19 Popular South African Christmas Dishes
South Africa inherited many of its Christmas food traditions from the British. However, as an ethnically diverse country with 11 official languages, there is no single tradition that applies to everyone in South Africa.
Regardless of your heritage or language, Christmas is a time of fun, festivity, and, of course, food. Despite falling in the full force of summer, Christmas meals include hot dishes, with roasts or braais (barbecues) being common, accompanied with a range of salads, side dishes, and desserts. Let’s sit down to a South African Christmas meal.
APPETIZERS AND SIDE DISHES
1. Classic Potato Bake
This cheesy and creamy potato bake is always a favorite at South African braais, and is simple to make with basic ingredients.
The trick is to slice the potatoes very thinly so they bake evenly, and to slow-cook them to allow them to absorb the flavored liquid. Jazz it up with whatever extras you like, such as mushrooms, bacon, or biltong (South African dried meat, similar to jerky).
2. Geel Rys
Geel Rys is a delicious sweet and savory rice seasoned with turmeric, lemon rind, raisins, and cinnamon. The turmeric is what gives it its name, yellow rice, and it is one of the most popular dishes prepared at Christmas.
Chakalaka is a South African vegetable relish originating from the townships. It is packed with flavor and spiciness and goes well with bread, stews or meat from a braai. There is no standard way of preparing it, so you can experiment to your heart’s content.
Delicious hot or cold, chakalaka can spice up (literally and figuratively) any dish.
Simple, seasonal vegetables always accompany a Christmas meal. Corn on the cob is a favorite, plus a variety of squashes such as butternut or gem, stewed cabbage, and green bean salad with green beans and olives.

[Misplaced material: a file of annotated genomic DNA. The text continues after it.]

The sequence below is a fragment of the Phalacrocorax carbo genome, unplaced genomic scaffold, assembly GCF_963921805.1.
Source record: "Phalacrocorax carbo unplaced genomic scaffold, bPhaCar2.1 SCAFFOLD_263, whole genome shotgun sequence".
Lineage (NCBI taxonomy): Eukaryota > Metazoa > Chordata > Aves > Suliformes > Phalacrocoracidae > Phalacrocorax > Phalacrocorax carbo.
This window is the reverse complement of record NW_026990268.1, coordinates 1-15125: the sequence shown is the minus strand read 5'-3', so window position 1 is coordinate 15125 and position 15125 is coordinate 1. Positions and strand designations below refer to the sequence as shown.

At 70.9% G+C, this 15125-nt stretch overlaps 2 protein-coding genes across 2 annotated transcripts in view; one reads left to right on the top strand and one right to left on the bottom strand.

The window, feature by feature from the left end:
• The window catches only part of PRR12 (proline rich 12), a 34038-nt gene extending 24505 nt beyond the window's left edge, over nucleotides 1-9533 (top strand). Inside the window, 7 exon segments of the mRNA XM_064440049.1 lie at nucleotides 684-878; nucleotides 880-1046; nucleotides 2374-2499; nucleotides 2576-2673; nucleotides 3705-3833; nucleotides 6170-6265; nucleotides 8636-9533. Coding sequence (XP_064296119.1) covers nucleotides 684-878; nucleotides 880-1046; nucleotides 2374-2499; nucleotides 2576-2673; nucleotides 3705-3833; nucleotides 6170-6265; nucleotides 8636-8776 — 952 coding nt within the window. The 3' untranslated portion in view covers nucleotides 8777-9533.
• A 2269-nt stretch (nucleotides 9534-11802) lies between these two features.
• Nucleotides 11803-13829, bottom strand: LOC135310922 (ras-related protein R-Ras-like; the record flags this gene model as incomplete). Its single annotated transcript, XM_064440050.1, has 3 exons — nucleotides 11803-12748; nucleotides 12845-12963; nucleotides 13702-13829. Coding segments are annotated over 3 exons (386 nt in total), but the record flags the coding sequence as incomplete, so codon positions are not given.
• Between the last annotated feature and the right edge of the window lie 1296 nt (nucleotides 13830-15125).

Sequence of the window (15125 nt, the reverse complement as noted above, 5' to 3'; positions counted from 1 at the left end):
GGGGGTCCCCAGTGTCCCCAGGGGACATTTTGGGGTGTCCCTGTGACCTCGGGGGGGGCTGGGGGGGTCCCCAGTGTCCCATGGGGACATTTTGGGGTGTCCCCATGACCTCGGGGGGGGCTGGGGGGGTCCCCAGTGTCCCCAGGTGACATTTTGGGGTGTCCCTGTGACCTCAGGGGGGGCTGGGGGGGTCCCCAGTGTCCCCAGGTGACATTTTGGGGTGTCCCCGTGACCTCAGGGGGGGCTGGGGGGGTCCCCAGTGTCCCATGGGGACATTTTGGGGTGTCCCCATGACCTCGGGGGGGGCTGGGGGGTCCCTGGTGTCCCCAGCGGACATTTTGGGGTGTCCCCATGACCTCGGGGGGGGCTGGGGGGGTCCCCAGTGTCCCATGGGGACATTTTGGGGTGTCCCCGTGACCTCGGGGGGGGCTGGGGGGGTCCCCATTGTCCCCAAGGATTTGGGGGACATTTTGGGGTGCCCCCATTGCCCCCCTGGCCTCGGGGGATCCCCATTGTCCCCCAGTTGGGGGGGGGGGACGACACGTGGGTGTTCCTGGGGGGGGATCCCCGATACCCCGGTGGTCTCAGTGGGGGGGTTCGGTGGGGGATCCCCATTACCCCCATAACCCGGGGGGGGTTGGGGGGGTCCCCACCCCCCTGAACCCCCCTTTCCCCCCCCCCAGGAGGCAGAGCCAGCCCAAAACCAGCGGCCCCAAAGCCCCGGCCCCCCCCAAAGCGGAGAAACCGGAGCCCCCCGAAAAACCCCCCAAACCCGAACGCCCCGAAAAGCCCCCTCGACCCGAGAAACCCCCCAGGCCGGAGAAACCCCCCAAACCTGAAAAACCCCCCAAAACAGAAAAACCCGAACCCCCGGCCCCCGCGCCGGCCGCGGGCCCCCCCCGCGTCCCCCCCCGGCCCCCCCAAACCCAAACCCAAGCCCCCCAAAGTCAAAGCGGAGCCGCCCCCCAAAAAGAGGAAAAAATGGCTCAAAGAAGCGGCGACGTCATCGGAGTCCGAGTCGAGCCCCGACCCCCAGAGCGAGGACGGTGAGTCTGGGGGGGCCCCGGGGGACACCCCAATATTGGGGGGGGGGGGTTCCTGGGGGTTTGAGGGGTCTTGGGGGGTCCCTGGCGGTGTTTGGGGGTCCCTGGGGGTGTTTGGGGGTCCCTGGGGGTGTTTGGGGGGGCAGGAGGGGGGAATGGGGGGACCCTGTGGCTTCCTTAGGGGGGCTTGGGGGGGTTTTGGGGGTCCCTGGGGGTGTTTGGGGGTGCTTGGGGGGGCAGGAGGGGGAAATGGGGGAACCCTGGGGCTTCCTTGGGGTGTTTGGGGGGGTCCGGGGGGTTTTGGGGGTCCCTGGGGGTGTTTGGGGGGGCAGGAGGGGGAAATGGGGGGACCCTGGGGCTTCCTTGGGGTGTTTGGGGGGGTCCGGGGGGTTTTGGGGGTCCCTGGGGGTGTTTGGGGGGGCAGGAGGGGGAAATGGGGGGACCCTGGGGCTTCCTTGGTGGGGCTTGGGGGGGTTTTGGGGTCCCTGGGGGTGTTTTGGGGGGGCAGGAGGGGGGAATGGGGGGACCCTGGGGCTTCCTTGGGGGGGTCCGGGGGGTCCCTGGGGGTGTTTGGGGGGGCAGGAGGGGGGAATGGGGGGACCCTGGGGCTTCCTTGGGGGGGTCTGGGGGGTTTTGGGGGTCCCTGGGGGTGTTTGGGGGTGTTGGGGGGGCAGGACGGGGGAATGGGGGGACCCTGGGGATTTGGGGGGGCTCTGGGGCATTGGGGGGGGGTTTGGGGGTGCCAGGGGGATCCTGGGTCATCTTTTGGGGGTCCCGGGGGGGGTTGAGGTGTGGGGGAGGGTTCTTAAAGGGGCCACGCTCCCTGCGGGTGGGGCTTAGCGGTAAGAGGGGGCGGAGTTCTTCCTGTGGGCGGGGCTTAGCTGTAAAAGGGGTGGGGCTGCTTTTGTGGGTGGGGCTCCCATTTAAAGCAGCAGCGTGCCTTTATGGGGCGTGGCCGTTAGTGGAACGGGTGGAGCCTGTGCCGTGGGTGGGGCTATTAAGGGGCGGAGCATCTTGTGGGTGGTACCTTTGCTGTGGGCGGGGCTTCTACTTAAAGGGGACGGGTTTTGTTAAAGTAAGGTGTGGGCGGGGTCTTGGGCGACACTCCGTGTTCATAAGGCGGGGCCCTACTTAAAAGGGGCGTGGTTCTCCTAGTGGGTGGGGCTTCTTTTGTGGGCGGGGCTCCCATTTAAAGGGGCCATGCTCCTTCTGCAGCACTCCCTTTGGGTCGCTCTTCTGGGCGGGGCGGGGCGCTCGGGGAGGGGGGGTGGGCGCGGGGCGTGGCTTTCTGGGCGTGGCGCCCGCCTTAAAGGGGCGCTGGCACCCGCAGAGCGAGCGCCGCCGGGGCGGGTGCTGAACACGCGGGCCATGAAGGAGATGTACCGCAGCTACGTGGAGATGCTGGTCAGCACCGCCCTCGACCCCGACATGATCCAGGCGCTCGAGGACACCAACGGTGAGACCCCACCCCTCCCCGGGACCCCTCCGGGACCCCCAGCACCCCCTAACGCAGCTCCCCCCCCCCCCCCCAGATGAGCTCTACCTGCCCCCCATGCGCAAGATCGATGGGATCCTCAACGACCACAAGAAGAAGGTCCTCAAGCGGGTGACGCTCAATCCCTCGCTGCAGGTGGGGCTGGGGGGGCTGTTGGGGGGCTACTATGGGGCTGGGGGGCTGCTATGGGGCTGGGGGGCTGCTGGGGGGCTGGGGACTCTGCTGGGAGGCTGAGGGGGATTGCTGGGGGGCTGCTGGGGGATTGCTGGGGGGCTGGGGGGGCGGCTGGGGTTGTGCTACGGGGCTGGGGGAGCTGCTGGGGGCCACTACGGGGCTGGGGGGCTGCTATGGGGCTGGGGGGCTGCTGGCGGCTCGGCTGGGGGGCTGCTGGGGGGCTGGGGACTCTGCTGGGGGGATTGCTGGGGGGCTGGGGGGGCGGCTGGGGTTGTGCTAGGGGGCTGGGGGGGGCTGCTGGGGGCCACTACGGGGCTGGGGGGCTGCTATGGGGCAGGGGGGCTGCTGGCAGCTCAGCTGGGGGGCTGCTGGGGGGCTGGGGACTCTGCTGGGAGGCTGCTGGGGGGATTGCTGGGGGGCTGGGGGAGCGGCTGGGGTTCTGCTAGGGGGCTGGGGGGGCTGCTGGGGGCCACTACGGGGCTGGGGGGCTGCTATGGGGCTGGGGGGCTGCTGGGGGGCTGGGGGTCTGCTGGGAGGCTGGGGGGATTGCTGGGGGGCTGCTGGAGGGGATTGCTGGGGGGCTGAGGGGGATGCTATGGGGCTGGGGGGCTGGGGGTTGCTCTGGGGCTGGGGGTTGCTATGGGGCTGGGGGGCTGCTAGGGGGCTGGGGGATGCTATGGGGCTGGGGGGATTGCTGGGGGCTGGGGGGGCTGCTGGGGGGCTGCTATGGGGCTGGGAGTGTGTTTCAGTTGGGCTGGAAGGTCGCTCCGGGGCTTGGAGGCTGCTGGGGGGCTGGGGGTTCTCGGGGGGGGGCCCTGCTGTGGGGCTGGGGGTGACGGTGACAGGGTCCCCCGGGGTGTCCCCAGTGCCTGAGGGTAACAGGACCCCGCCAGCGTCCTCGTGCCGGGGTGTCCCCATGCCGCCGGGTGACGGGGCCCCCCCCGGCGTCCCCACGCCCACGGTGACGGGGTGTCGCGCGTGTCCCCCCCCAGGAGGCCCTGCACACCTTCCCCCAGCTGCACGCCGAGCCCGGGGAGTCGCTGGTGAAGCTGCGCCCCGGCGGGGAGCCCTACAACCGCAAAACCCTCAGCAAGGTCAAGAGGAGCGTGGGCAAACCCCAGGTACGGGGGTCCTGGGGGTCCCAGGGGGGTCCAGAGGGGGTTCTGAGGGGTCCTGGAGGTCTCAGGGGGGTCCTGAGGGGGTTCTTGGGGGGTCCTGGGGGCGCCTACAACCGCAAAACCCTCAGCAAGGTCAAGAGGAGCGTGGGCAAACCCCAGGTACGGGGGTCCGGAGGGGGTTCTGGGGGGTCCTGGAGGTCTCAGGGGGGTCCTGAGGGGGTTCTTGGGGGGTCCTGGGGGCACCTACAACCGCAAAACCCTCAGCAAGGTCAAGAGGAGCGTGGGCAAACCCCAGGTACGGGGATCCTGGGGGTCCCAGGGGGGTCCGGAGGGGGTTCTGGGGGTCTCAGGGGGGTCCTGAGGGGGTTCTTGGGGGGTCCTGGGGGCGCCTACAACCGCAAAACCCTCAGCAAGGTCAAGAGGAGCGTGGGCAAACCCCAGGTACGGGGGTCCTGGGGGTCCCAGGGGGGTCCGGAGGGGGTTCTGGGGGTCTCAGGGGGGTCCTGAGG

Sambals are a variety of spicy condiment originally from Indonesia and Malaysia, and brought to South Africa where they have become a fixture of Cape Malay cuisine. They are now found throughout South Africa.
These light mixtures, similar to salads, come in dozens of varieties. Popular ones include cucumber and jalapeno for a perfect flavor profile juxtaposition, and tomato, onion, chili, and coriander.
6. Amadumbe (Taro Root)
The Zulu culture enjoys this root vegetable at Christmas, although, as a staple crop, it is enjoyed year-round. Similar to a potato, it is delicious and versatile, and can be boiled, roasted, grilled, fried or mashed.
7. Umncushu (Samp, Beans, and Peanuts)
Popular in Xhosa culture, the main ingredient is samp, which is dehulled maize kernels that have been pounded until broken. The samp and beans are boiled until soft, then mashed together and mixed with ground peanuts. The beans most often used are sugar or jugo beans, but any other dried bean can be used.
Think of very thick mashed potatoes with bits of corn and beans mixed in and you have umncushu. Other vegetables, herbs, and spices can also be added for extra flavor. And the kind of stuck crust at the bottom of the pot, called skhokho, is the best part! Umncushu can be served plain, or with other sides like gravy, and meat stews.
8. Mealie Bread
Mealie bread is a traditional South African bread made with corn. Unlike cornbread made in other parts of the world that use corn kernels to make corn flour, mealie bread is made with creamed corn, resulting in a sweet and creamy bread that is often eaten while still hot, either before or during a meal.
Main dishes at Christmastime are meant to be hearty and filling, and South Africans never disappoint in this respect. They usually involve meats such as lamb, gammon, seafood, or other temptations. Regardless of the meal, Christmas is often enjoyed outdoors in the sunshine.
South Africans love their gammon, whether at Christmas or at other times of the year. It’s a great option in the heat of December, as it’s not as heavy and is quick to cook.